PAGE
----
Whatever happened to the Momentum Massacre?

Preface: Explaining our market timing models
We maintain several market timing models, each with differing time horizons. The “Ultimate Market Timing Model” is a long-term market timing model based on the research outlined in our post, Building the ultimate market timing model. This model tends to generate only a handful of signals each decade.

The Trend Model is an asset allocation model which applies trend following principles based on the inputs of global stock and commodity price. This model has a shorter time horizon and tends to turn over about 4-6 times a year. In essence, it seeks to answer the question, “Is the trend in the global economy expansion (bullish) or contraction (bearish)?”

My inner trader uses a trading model, which is a blend of price momentum (is the Trend Model becoming more bullish, or bearish?) and overbought/oversold extremes (don’t buy if the trend is overbought, and vice versa). Subscribers receive real-time alerts of model changes, and a hypothetical trading record of the those email alerts are updated weekly here. The hypothetical trading record of the trading model of the real-time alerts that began in March 2016 is shown below.


The latest signals of each model are as follows:

  • Ultimate market timing model: Buy equities
  • Trend Model signal: Bearish
  • Trading model: Neutral

Update schedule: I generally update model readings on my site on weekends and tweet mid-week observations at @humblestudent. Subscribers receive real-time alerts of trading model changes, and a hypothetical trading record of the those email alerts is shown here.

An update on the Momentum Massacre

Remember the Momentum Massacre? Too many investors were in a crowded short in the stock market. The cautiousness was manifesting itself in the price momentum factor, which was showing up in low volatility, low beta, defensive, and value stocks. The crowded short and long momentum trade began to unwind in late August, and accelerated when the SPX staged an upside breakout from its trading range at 2960 in early September.

The reversal was dramatic enough that JPM quant Marko Kolanovic called it a “once in a decade trade” (per CNBC). He made the case that both hedge fund and institutional positioning was too cautious, and a short-covering rally would spark a stampede by the slow moving but big money institutional behemoths to buy beta. Moreover, the reversal could also be a signal for a long awaited turn from growth to value investing.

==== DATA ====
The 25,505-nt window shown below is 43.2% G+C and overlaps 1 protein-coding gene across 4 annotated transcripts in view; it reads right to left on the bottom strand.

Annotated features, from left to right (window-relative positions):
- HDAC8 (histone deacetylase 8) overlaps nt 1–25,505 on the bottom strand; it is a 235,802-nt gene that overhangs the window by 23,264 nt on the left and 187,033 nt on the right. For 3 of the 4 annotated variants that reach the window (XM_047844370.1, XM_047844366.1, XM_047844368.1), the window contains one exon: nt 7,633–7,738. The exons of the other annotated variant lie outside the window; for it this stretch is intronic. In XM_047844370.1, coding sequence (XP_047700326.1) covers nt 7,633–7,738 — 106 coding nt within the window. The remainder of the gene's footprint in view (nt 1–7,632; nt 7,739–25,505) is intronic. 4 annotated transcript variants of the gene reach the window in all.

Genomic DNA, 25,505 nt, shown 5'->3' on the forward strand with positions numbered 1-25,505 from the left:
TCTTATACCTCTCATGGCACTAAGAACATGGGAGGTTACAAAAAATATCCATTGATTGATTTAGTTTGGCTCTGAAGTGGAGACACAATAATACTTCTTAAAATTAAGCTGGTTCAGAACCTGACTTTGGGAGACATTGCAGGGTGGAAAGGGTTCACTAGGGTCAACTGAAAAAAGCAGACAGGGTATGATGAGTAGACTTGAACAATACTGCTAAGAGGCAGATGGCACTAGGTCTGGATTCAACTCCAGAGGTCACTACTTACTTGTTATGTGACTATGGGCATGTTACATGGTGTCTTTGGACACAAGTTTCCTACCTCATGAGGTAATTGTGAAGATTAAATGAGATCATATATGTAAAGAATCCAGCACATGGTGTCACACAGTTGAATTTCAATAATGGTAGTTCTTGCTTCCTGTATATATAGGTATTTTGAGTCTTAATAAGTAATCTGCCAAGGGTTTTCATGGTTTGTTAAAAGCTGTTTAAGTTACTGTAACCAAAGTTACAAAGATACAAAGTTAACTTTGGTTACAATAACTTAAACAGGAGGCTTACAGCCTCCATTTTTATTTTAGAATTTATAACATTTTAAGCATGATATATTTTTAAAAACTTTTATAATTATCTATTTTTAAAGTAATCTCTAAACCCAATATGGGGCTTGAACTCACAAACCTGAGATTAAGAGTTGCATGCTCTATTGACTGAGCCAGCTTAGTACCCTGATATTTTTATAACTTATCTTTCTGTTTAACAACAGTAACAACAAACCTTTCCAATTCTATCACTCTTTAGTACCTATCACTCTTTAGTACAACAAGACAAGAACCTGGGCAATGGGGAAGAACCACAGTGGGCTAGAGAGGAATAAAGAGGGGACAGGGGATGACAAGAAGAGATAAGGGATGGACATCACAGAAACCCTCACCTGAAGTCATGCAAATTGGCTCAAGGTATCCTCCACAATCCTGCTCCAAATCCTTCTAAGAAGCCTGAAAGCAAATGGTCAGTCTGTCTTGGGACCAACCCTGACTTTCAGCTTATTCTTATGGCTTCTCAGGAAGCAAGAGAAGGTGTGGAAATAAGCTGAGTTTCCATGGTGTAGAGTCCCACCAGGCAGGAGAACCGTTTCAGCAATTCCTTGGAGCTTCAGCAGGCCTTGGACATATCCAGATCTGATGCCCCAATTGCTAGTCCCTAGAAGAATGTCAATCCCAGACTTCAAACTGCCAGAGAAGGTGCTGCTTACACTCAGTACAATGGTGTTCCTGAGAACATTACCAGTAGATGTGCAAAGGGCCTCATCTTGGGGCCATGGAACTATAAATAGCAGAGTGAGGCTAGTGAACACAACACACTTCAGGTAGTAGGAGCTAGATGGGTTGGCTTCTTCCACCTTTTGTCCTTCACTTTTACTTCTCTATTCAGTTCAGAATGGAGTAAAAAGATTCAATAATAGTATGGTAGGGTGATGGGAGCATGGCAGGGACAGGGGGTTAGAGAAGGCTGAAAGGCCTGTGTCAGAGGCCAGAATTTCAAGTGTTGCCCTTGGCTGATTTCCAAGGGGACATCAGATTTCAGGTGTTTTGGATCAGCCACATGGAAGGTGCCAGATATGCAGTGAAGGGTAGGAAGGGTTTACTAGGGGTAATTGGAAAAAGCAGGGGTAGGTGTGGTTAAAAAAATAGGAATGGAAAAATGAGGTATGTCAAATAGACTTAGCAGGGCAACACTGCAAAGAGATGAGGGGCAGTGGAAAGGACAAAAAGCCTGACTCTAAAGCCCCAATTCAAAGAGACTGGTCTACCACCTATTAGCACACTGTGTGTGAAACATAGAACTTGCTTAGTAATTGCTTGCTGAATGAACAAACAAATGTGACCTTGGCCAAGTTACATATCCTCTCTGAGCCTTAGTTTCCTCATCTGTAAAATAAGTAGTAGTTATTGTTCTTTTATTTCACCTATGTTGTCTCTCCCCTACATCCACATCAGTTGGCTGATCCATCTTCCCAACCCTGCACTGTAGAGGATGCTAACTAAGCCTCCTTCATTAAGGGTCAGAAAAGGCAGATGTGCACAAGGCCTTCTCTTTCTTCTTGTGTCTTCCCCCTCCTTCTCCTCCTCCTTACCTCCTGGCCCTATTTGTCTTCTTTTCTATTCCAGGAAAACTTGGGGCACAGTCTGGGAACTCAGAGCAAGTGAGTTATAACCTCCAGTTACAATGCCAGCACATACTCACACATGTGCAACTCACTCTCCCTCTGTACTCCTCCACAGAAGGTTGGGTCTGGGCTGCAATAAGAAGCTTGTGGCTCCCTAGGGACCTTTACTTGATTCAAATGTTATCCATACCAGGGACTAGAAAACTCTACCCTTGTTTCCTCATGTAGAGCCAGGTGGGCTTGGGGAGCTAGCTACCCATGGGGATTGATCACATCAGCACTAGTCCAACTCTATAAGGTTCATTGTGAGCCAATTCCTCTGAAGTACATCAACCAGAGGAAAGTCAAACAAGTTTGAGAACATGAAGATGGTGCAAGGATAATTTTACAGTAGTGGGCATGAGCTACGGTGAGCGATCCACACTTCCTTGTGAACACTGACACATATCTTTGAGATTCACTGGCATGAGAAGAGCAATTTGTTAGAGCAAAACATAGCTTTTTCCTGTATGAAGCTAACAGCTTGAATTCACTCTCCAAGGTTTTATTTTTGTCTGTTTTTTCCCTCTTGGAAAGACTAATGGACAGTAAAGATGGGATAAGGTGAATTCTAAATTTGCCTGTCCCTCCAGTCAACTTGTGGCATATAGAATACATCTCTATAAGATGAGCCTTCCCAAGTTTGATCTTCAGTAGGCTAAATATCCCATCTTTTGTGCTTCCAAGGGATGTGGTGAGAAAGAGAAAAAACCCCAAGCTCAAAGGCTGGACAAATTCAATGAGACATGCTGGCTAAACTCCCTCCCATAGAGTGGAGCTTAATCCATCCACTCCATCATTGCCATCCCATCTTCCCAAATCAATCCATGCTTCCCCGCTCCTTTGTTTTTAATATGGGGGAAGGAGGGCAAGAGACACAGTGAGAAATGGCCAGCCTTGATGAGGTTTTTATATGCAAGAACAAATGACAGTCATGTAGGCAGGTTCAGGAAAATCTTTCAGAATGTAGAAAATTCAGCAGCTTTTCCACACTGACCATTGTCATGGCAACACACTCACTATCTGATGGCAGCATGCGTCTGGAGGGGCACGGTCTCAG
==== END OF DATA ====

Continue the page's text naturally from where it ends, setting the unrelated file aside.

Since then, returns to the price momentum factor has stabilized and begun to turn up again. It is time for an update.


More importantly, our analysis of the returns to differing factors and sectors is revealing of likely future market direction.

A factor and sector update

Here is what has happened since the Momentum Massacre. So far, the institutional stampede into equity beta has not materialized. The long low volatility and short high beta pair trade has begun to turn up again, indicating a continued reduced equity risk appetite.


Credit market risk appetite, as measured by the relative duration-adjusted price performance of high yield (junk) bonds, remain in the doldrums.


In addition, the relative performance of defensive sectors have been recovering, even before last week’s dramatic market sell-off.


A subtle change in leadership

The market action in the wake of the Momentum Massacre reveals a subtle change in leadership. The growth to value style relationship predictably reversed when the price momentum factor cratered. However, value and growth relative performance has stabilized and remained range-bound. Unlike the other factors, growth did not recover and resume its relative uptrend.


This is attributable to the faltering leadership of the high octane NASDAQ stocks. An analysis of the absolute and relative performance of the NASDAQ 100, however, shows the weakened position of this part of the market.


The market is falling out of love with growth, and especially loss making hyper-growth stories. This was evident by the less than enthusiastic reception of the WeWork IPO, and the disappointment response to delivery misses at Tesla. If these conditions were to continue, it would mean a liquidity squeeze at the high growth and loss making part of the market, which could crash risk appetite.